Last night, we went with our daughter Christine and son-in-law Philip to their church (Fourth Avenue Church of Christ) in Franklin, Tennessee. We heard Chris Smith, who preaches in nearby Nashville, reflect on his spiritual journey.
This is a very good church. I’ve known their worship leader, Ken Young, for many years. I always enjoy getting to visit with him. So, for a number of reasons, I’ve tried to keep up with this church from a distance. Let me tell you what I sense about this church. This is subjective, based on about three or four visits and what I hear from our children.
This church feels like family.
I’m talking about atmosphere more than anything else. I sensed that atmosphere last night. They are relatively new at this church. Yet, I was impressed by how many people they interacted with on a July Wednesday evening.
It is one thing to say that the church is a family. It is quite another matter to be able to say that a church feels and functions like a family. I’ve known a number of people who will talk about their "family." Yet, everyone seems to be preoccupied with their individual lives. The atmosphere? Well, it is not that these people are hostile toward one another. They just seem — indifferent. Yet, families in all of their messes, joys, sorrows, quarrels, etc. ought to at least reflect that they care about one another. Many families would be quick to say, "Of course we care about one another." Yet, to be around them — it just doesn’t feel that way.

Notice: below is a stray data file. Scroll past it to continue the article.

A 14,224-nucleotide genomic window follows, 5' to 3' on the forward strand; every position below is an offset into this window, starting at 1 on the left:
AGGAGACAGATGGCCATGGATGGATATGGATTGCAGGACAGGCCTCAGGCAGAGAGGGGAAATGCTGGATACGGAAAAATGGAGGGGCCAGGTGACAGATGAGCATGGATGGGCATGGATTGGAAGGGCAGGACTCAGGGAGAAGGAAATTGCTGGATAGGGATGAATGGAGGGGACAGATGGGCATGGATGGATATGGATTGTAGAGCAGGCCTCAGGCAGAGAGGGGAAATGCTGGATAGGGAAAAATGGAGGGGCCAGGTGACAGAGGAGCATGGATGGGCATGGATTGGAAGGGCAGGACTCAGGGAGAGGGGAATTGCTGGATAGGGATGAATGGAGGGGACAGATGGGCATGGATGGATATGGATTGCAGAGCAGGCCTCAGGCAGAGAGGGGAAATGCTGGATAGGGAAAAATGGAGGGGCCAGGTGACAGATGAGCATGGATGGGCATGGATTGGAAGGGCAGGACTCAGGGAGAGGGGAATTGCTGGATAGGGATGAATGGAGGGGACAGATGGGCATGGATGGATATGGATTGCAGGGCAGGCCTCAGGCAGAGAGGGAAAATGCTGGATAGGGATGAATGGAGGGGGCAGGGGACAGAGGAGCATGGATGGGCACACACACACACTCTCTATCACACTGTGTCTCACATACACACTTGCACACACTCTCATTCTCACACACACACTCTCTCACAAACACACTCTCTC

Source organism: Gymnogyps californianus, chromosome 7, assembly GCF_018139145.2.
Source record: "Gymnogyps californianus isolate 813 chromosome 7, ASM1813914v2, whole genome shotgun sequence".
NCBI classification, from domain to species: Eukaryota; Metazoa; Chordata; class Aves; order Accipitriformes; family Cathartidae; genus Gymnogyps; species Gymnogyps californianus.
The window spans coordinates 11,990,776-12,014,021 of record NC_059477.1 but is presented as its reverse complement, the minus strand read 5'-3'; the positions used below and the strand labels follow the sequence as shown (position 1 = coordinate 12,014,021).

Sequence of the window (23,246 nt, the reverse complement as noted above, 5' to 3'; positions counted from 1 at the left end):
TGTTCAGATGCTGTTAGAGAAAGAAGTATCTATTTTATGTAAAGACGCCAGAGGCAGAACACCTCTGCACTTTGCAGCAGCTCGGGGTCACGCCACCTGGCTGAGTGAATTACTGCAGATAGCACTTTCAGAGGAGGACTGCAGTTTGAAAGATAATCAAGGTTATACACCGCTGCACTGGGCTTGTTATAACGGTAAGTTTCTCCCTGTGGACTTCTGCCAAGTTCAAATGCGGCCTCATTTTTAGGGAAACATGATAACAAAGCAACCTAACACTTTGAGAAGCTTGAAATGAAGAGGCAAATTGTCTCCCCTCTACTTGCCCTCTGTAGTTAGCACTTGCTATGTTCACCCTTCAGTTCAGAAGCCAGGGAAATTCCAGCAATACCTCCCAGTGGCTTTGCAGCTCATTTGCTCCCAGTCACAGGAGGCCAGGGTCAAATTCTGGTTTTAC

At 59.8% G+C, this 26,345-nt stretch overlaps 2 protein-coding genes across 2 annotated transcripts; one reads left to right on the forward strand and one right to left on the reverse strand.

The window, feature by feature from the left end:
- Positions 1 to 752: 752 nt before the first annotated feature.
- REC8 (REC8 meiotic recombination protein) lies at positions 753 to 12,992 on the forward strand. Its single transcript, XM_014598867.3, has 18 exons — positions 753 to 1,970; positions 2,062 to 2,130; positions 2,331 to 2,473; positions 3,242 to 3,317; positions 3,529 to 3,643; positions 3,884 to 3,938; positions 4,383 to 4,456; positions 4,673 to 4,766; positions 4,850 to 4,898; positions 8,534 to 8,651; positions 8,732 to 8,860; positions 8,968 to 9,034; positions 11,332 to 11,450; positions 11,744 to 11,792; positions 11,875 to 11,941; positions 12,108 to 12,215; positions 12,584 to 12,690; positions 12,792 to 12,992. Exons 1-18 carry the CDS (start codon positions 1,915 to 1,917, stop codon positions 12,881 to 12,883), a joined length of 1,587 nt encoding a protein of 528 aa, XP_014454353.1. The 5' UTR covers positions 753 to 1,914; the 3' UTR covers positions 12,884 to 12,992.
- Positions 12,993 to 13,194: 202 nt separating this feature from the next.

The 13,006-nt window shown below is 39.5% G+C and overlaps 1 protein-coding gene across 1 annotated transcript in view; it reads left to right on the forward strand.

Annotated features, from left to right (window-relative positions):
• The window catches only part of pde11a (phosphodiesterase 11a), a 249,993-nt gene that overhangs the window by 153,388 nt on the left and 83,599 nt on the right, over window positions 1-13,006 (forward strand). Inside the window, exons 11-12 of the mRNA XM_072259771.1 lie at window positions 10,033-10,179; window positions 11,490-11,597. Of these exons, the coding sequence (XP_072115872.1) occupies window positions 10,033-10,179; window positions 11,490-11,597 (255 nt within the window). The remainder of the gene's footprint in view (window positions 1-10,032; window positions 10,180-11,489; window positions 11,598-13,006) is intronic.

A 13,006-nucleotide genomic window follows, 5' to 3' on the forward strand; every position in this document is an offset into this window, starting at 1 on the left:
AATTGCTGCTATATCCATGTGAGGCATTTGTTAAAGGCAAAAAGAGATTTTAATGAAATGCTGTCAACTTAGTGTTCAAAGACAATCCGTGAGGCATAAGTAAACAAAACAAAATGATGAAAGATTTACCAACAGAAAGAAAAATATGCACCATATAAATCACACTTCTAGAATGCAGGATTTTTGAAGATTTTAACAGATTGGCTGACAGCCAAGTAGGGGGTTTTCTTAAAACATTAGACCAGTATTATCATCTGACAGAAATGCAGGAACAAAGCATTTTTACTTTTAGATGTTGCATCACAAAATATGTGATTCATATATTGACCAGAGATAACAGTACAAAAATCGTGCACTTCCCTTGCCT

What if I am a part of a family in which:
- I never call my children. (I’m thinking adult here.)
- I never call my parents.
- I do not ask my children how they are doing, how they are feeling, or what they are thinking.
- I do not communicate a "well done" to my children.
- I rarely if ever take the initiative to be with my family. Instead, I passively wait for them to take the initiative and then complain because they don’t.
A church family can function with the same kind of indifference. It is no less frustrating and dissatisfying.
I have learned to appreciate ordinary, everyday people who love God and love people and who are just trying to live out their lives as followers of Jesus in their communities. These people are not to be taken for granted.
So what is it that moves a group of Christians beyond indifference toward one another? When does a group of people, a church, really feel like family?